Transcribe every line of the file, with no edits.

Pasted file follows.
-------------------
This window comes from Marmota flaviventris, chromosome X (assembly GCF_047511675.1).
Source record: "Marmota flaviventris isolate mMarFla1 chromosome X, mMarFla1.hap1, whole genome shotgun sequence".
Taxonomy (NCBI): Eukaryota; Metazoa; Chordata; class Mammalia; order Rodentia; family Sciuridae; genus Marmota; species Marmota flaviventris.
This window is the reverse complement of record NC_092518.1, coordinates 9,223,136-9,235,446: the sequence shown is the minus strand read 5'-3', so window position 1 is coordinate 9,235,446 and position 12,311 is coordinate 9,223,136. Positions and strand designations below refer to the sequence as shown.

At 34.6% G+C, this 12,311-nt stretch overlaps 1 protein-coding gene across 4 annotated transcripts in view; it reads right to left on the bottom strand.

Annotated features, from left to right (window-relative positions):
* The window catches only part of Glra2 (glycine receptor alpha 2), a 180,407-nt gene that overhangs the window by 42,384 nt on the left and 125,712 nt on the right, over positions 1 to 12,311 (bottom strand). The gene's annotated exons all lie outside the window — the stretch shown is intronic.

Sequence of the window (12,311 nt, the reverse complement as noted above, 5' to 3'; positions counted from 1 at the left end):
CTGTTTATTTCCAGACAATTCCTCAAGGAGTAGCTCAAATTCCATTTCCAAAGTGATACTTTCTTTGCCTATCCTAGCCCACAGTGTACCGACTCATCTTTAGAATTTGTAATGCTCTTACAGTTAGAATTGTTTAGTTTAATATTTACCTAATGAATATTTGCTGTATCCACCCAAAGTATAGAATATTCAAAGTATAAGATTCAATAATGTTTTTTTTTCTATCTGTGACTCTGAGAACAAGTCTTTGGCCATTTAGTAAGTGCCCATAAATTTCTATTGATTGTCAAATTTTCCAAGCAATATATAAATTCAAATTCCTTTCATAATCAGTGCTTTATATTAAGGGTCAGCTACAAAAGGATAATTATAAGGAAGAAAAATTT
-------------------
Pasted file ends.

This window comes from Marmota flaviventris, chromosome X (assembly GCF_047511675.1).
Source record: "Marmota flaviventris isolate mMarFla1 chromosome X, mMarFla1.hap1, whole genome shotgun sequence".
Taxonomy (NCBI): Eukaryota; Metazoa; Chordata; class Mammalia; order Rodentia; family Sciuridae; genus Marmota; species Marmota flaviventris.
This window is the reverse complement of record NC_092518.1, coordinates 9,223,136-9,235,446: the sequence shown is the minus strand read 5'-3', so window position 1 is coordinate 9,235,446 and position 12,311 is coordinate 9,223,136. Positions and strand designations below refer to the sequence as shown.

At 34.6% G+C, this 12,311-nt stretch overlaps 1 protein-coding gene across 4 annotated transcripts in view; it reads right to left on the bottom strand.

Annotated features, from left to right (window-relative positions):
* The window catches only part of Glra2 (glycine receptor alpha 2), a 180,407-nt gene that overhangs the window by 42,384 nt on the left and 125,712 nt on the right, over positions 1 to 12,311 (bottom strand). The gene's annotated exons all lie outside the window — the stretch shown is intronic.

Sequence of the window (12,311 nt, the reverse complement as noted above, 5' to 3'; positions counted from 1 at the left end):
CTGTTTATTTCCAGACAATTCCTCAAGGAGTAGCTCAAATTCCATTTCCAAAGTGATACTTTCTTTGCCTATCCTAGCCCACAGTGTACCGACTCATCTTTAGAATTTGTAATGCTCTTACAGTTAGAATTGTTTAGTTTAATATTTACCTAATGAATATTTGCTGTATCCACCCAAAGTATAGAATATTCAAAGTATAAGATTCAATAATGTTTTTTTTTCTATCTGTGACTCTGAGAACAAGTCTTTGGCCATTTAGTAAGTGCCCATAAATTTCTATTGATTGTCAAATTTTCCAAGCAATATATAAATTCAAATTCCTTTCATAATCAGTGCTTTATATTAAGGGTCAGCTACAAAAGGATAATTATAAGGAAGAAAAATTT